A video containing the best moments of the semester, was a good way to review all the activities and accomplishements the students have  made during these four months, a good exercise of memory that will feed their nostalgia when they are back  home.

CIEE group 2014



LA Program RD with Professor Gloria Camarero  at Carlos III University

This has been an extraordinary semester for Francisco Frisuelos, LA Program RD in terms of professional development and achievements. While working in several articles to be part of different books, and becoming part of a research project in conjunction with Birmingham City University, University of Sussex and Free University professors, he was awarded with the medal of honor of Universidad Carlos III de Madrid as a Doctor of that institution. In a solemn ceremony, he was awarded with his medal in the presence of the university president and all vice rectors, as well as all the other doctoral recipients.

In addition,  Francisco has taken part of a six-month training in Intercultural Development that was completed in early May with his certification as an IDI administrator. The IDI (Intercultural Development Inventory) is a very useful tool to assess intercultural competence and reaching out cross-cutural results. This qualification will be used as a valid tool when it comes to work with future students who come from different background and cultural values.  

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Receiving his IDI Certification as Administrator of this Intercultural tool.








Por Tessa Biskup

Siena College

Al principio, la transición entre mi propia cultura y la cultura española no fue fácil porque hay normas, valores e ideas que son demasiado diferentes entre las dos culturas. La clase Spanish Cultural Studies - Seminar on Living and Learning me ha ayudado a desarrollar herremientas para aprender sobre los valores, normas e ideas diferentes que usaba durante el cuatrimestre apra adaptarme a la vida en España. He tenido experiencias únicas como tener una pareja cultural para hacerle preguntas sobre la vida en  España y eso me ha dado la oportunidad de tener conversaciones reales sobre la vida en España, las perspectivas que ella tiene como española y sus opiniones sobre su propia cultura, además de sobre la cultura americana. Durante el cuatrimestre fue muy interesante tomar tiempo para tener conversaciones con mi pareja cultural donde podíamos hablar y comparar nuestras vidas, opiniones e ideas para el futuro y mi pareja cultural se ha convertido en una buena amiga.

Durante el cuatrimestre fuimos en excursiones a varios sitios interesantes para aumentar lo que hemos aprendido. Algunas de nuestras excursiones mas interesantes fueron la excursión a dos barrios de Madrid (Chueca y Lavapiés) y nuestro viaje para conocer la España rural haciendo la ruta de Don Quijote.  En la excursión de Chueca y Lavapiés aprendimos sobre la historia de los dos barrios y cómo sus historias tenían un impacto en el barrio de hoy. Otra excursión que fue muy interesante fue la Ruta de Don Quijote, donde exploramos la vida de la gente en España fuera de las ciudades. Me encantó esta actividad porque fue algo totalmente diferente. No había pensado en que hasta ese punto solo había visto ciudades en España y en realidad no sabía cómo funcionaba la vida en los pueblos. Aprender sobre la vida cotidiana en un pueblo fue muy especial porque pude aprender sobre una manera de vida completamente diferente a lo que había aprendido sobre las normas de vida en Madrid. La vida va más despacio, es mas tranquila y esto era importante para mi porque me di cuenta de cómo la vida puede funcionar diferentemente en distintos sitios.

Durante el cuatrimestre, he aprendido ideas que me ayudaron a entender los valores y normas de personas de otras culturas y mis propios valores y normas. Esto me ayudó a adaptarme a mi vida aqui y me ha permitido crecer. Con las herramientas que he aprendido puedo analizar situaciones que, al principio, parecen raras (pero realmente paso solo porque hay diferencias culturales) y he aprendido cómo explicar, resolver y sentir empatía por personas cuando hay problemas de comunicación y resolverlos.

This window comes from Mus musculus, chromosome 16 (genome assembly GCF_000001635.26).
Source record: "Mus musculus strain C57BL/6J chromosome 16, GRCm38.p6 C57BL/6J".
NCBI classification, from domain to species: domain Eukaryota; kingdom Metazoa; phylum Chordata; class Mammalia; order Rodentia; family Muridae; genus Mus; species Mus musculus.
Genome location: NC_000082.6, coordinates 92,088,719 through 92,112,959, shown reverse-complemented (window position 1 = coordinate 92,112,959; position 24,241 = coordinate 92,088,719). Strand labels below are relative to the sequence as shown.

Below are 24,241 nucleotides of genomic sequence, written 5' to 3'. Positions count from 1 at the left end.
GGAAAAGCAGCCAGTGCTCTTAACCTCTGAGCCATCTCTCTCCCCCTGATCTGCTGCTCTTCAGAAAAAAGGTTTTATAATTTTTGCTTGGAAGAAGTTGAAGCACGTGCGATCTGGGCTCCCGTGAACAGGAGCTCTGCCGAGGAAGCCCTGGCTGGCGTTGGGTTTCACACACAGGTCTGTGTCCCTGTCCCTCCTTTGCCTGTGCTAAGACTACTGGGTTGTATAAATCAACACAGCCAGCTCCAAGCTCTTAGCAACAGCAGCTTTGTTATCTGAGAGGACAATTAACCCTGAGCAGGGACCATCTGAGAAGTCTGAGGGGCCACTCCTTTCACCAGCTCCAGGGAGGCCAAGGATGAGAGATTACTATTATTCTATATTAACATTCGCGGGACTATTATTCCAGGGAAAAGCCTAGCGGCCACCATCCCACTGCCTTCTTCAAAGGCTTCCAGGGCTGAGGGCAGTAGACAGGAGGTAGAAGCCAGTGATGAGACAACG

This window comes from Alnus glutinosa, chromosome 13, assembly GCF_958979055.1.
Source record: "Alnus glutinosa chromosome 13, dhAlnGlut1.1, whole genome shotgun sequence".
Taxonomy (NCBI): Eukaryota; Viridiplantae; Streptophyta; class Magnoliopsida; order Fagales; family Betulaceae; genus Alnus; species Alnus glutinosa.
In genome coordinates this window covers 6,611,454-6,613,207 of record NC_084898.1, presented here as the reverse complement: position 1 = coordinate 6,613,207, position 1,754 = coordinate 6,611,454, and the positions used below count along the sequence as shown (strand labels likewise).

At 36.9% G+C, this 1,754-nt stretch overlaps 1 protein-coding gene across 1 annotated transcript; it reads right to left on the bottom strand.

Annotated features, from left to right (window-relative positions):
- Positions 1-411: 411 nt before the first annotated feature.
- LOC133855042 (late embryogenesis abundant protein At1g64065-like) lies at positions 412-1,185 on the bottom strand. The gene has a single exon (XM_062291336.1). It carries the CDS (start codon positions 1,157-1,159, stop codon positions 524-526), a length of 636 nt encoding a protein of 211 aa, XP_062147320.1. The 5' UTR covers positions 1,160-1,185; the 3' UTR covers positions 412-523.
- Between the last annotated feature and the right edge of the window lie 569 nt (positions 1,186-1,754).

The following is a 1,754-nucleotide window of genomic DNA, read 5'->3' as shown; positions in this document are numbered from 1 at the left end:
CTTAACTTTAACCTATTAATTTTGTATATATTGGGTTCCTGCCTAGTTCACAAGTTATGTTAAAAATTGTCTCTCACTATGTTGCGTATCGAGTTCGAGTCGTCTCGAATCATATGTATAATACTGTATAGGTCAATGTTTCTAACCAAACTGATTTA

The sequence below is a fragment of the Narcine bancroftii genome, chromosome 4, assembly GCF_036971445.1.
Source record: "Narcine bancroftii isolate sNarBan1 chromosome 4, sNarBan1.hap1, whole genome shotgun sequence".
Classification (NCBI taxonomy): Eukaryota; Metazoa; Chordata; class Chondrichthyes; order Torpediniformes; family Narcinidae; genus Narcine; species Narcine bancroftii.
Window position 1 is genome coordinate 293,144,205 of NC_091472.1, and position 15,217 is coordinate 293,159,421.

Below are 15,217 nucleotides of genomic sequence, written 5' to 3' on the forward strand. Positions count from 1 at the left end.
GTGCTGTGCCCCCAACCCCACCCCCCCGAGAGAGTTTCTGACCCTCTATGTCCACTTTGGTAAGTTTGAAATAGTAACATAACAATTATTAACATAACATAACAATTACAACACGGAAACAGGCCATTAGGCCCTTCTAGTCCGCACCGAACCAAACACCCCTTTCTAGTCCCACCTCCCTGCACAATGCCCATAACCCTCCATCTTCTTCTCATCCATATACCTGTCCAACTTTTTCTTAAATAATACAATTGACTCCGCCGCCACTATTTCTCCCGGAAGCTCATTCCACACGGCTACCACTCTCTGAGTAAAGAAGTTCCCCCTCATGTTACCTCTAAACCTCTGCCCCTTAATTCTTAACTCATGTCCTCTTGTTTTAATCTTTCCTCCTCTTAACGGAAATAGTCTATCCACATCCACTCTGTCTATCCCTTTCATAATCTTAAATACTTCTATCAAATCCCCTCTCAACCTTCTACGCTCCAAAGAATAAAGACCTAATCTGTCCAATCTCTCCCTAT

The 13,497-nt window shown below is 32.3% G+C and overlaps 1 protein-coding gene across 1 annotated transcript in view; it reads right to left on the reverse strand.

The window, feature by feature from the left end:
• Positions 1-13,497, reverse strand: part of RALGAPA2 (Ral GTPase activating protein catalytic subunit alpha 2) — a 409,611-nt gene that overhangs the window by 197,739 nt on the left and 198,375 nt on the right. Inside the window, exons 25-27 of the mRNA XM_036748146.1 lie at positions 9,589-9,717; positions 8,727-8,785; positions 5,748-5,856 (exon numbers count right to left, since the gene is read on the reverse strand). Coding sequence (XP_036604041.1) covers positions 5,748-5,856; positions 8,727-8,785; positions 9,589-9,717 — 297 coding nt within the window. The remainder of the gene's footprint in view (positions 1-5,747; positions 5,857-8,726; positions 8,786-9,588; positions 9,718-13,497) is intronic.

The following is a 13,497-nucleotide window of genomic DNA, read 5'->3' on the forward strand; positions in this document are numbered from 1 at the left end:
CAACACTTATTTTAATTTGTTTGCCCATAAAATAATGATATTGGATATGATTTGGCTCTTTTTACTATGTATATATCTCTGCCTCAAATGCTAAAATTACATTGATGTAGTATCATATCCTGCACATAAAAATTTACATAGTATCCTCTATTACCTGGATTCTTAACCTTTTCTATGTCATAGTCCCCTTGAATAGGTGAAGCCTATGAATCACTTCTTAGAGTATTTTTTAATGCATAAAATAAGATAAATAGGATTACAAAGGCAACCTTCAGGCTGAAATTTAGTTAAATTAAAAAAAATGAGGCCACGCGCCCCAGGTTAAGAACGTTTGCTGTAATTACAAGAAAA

La clase Spanish Cultural Studies - Seminar on Living and Learning me ha servido durante mis estudios en España porque durante el cuatrimestre me ha permitido tener experiencias que nunca hubiera tenido si hubiera ido por mi cuenta, además aprendí a reflexionar sobre estas experiencias para enriquecerlas. Fue reconfortante saber que podía ir a clase con cualquier pregunta que tuviera sobre España y ahora que estamos concluyendo el cuatrimestre, siento que, cuando tengo interacciones con otras culturas, puedo acercar mis preguntas y resolverlas sin ayuda porque tengo mis propias herramientas y he establecido una base para resolver problemas.





By Stephanie Mann

University of Minnesota

As a junior in college, I will soon be reaching the end of my undergraduate career. As each semester goes by, I realize more and more that real-life job experience is incredibly important. Being away during my spring semester, I knew it was vital to continue seeking professional work opportunities, and CIEE provided just that.

Acting as a course, the CIEE Internship places you with a company based on your resume, interests, and field of study. As a public relations major interested in event planning, I was placed with an events and communications company called Last Lap. The group I was assigned to was working on a project for Red Bull called Wings for Life World Run, a global race taking place in over 30 countries to raise money for spinal cord research. 

My experience at my internship was phenomenal. Everyone at Last Lap was incredibly friendly to me since day one, and I had the opportunity to work on a global project for a global brand--something that will be a great portfolio piece for me in the future. The weekend of the race, I traveled to Barcelona with the team and was able to work hands-on with various aspects of the event. As someone interested in event planning as a potential career, I found the entire experience extremely useful and interesting. Having the opportunity to be on-site at such a huge production was an invaluable experience for a student like me. 

For future CIEE students, I would highly recommend doing an internship in Spain. Not only do you get real work experience, but you also get the opportunity to see it all happen in another language--something that not many people get to do! With future job applications, I know that using my time at Last Lap will be extremely useful and I couldn't have asked for a better company to work with!